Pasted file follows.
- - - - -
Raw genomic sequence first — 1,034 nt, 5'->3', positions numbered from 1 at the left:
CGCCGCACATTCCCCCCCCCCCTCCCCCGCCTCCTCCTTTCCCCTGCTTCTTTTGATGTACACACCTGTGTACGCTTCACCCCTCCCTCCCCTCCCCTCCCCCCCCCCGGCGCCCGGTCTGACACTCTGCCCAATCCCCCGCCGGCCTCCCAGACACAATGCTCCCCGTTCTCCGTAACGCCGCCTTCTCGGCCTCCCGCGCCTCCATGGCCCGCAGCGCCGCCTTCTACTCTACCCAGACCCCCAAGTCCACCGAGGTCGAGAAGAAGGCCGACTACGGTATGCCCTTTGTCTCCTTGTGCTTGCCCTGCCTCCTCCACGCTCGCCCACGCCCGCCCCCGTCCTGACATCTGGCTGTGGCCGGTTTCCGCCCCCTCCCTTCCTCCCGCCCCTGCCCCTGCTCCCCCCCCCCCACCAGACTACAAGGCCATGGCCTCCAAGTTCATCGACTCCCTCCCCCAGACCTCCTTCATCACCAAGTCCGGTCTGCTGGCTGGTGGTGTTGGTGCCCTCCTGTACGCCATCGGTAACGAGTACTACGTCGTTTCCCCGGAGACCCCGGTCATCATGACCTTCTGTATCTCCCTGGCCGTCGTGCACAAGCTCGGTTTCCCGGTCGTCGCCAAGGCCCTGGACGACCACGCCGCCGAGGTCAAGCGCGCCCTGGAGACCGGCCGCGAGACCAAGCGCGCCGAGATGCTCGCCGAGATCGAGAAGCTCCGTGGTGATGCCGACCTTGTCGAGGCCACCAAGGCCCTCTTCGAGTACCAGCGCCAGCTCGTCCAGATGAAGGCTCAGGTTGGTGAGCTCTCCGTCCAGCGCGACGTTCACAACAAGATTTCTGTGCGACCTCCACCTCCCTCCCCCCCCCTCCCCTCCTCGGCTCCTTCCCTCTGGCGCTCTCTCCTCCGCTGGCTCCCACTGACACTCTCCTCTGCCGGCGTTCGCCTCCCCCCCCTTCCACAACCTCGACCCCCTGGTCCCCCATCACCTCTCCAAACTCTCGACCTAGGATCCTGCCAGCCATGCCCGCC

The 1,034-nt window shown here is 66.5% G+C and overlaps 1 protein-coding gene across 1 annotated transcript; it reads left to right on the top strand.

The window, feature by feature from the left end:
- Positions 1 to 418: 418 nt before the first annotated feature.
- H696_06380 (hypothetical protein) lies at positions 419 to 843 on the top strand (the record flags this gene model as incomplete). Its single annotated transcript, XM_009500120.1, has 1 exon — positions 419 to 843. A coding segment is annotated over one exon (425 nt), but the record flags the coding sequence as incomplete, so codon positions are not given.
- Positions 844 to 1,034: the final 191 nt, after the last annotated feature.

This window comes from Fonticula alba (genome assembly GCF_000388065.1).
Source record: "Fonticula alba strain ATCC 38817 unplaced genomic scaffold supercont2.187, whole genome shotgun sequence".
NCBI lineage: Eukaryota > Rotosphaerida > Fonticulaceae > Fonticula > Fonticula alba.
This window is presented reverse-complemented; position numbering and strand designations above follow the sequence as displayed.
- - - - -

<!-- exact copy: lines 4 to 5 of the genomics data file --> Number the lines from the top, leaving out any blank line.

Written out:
The window, feature by feature from the left end:
- Positions 1 to 418: 418 nt before the first annotated feature.